Treat Them Right! – Best Practices for Storing and Working with Antibodies

27 January, 2022


Treat Them Right! – Best Practices for Storing and Working with Antibodies

Incorrect management and storage of an antibody can have a big impact on its performance. This blog discusses some best practices for storing and using your antibodies to get the most out of them in your experiments.

Too Hot to Handle?

You should always refer to product specific datasheet and follow manufacturer’s instructions when it comes to storing an antibody as it is essential that any antibody is stored at the correct temperature. Not doing so may lead to a degradation in performance and invalidate any manufacturer guarantees. Stability at different temperatures largely depends on the format and formulation of the antibody. 

Antibodies may also have multiple recommended storage temperatures, depending on the length of time you wish to store them for. For example, the label and the datasheet of most of our antibodies show “+4ºC or -20 ºC if preferred” as the recommended storage conditions. This is because most antibodies can be stored at +4ºC for a short period of time, usually a few weeks, but should be stored at -20ºC long term.

Antibodies supplied lyophilized may have different recommended storage conditions for when they are lyophilized and after reconstitution. If you are working with a lyophilized antibody, check the datasheet for the storage conditions recommended for before and after reconstitution.

Some antibodies only have one recommended storage temperature. For example, antibodies supplied without any antimicrobial agents, such as sodium azide or thiomersal, should only be stored frozen (usually -70ºC or below) to reduce the likelihood of microbial growth.  

Serums and ascitic fluids should be stored frozen as they contain proteases which can degrade proteins, including antibodies. Storing frozen helps to minimize protease activity and prevents the antibody from degrading during storage.

In contrast, enzyme-conjugated antibodies, such as HRP-conjugated antibodies, generally should not be frozen. Freezing and thawing these antibodies reduces the catalytic activity of the enzyme, leading to reduced signal when it is incubated with its substrate.

Divide and Conquer

Temperature fluctuations associated with freezing and thawing can lead to denaturation and aggregation of an antibody, impairing its ability to bind to its target. In order to reduce the number of freeze-thaw cycles, antibodies should be aliquoted and stored as per the manufacturer’s instructions. In addition, antibodies should always be stored in the back of the fridge or freezer because this area is less exposed to temperature fluctuations than the front, or the door. You should also avoid storing aliquots in frost-free freezers because they undergo cycles of temperature fluctuation to avoid build-up of ice.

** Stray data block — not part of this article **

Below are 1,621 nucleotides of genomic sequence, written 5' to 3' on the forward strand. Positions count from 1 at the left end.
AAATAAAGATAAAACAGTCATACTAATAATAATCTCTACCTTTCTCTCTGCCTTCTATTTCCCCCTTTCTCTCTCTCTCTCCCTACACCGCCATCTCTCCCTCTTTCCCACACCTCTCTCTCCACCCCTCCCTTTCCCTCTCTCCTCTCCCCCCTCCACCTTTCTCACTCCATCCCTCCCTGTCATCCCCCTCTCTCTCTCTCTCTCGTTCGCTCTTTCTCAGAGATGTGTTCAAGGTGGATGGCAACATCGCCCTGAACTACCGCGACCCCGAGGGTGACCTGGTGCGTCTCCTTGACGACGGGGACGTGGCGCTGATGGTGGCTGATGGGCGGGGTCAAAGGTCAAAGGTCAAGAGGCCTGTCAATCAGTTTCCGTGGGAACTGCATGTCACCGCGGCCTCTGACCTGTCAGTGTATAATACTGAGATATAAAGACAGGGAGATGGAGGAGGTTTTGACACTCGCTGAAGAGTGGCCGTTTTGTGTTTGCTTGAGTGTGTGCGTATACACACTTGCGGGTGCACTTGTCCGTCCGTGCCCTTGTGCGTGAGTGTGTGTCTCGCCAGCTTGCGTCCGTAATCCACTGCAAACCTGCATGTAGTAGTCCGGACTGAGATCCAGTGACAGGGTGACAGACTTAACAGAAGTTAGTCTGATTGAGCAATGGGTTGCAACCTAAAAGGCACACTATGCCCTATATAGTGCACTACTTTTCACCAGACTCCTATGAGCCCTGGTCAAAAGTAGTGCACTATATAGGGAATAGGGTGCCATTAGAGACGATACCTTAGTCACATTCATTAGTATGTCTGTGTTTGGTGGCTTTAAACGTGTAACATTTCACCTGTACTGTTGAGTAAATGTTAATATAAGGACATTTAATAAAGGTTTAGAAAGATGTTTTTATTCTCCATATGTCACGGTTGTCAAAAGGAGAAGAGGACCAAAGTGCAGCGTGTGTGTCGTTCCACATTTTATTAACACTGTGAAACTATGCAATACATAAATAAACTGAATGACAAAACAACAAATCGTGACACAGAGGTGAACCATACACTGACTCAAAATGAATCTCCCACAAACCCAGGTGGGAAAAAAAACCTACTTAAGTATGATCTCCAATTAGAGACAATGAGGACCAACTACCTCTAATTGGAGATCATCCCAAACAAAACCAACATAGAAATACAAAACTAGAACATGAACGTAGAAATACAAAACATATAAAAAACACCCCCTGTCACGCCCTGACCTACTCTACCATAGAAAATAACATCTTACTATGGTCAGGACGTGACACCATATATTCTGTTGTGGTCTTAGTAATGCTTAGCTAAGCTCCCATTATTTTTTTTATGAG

Ideally, each aliquot should contain the volume of antibody used in an experiment and would therefore not need to be refrozen. However, small volumes are more sensitive to concentration fluctuations and evaporation, so it is recommended that the volume should be at least 10 μl.

Antibodies are less likely to degrade or to bind to the vessel wall when stored at high concentration. Therefore, it is not recommended to dilute antibodies prior to aliquoting.

When aliquoting antibodies conjugated to fluorophores or enzymes, it is important to protect them from light. Exposure to light may cause photobleaching of fluorophores or destabilize the structure of the enzyme that the antibody is conjugated to. This would impede the ability of the antibody to yield a signal.

Keep It Clean

It is important that you don’t contaminate your antibody with any substances that may reduce its performance. To avoid contamination of your antibody, it is best to pipette your antibody under aseptic conditions and aliquot your antibody — to reduce the amount of times that you pipette from the same tube.

Take Only What You Need

When thawing an antibody, only take out the number of aliquots you need for your experiment and thaw slowly on ice. Drastic fluctuations in temperature, like warming the vial in your hands, may cause the antibody to destabilize.

If you need to thaw multiple aliquots for the same experiment, make sure that you use aliquots which have been through the same number of freeze-thaw cycles and that you pool the contents of all the aliquots together to ensure that you are working with a homogeneous antibody solution.

It is also important where possible, to avoid refreezing antibodies which have been thawed. Additional freeze-thaw cycles may cause damage to the conformation of the antibody and reduce its ability to bind to its target. If you do find that you have antibody left over from the aliquots you have thawed for your experiment, it is best to keep them in the fridge if they are to be used within the upcoming weeks, or discard them.

Be Cool

Finally, when performing your experiment, it is important that you keep all your antibodies thawed in the fridge, or on ice, until you are ready to use them. This helps to preserve the conformation of the antibody and the ability of the antibody to bind to its target.

We hope that by following these simple tips, you will be able to get the most out of any antibodies you are using in your assays. As always, we wish you all the best with your research.

Want to Know More About Antibody Best Practices?

Take a look at our comprehensive guides covering selecting the right type of antibody, antibody handling and storage conditions, antibody suitability for your target and more.



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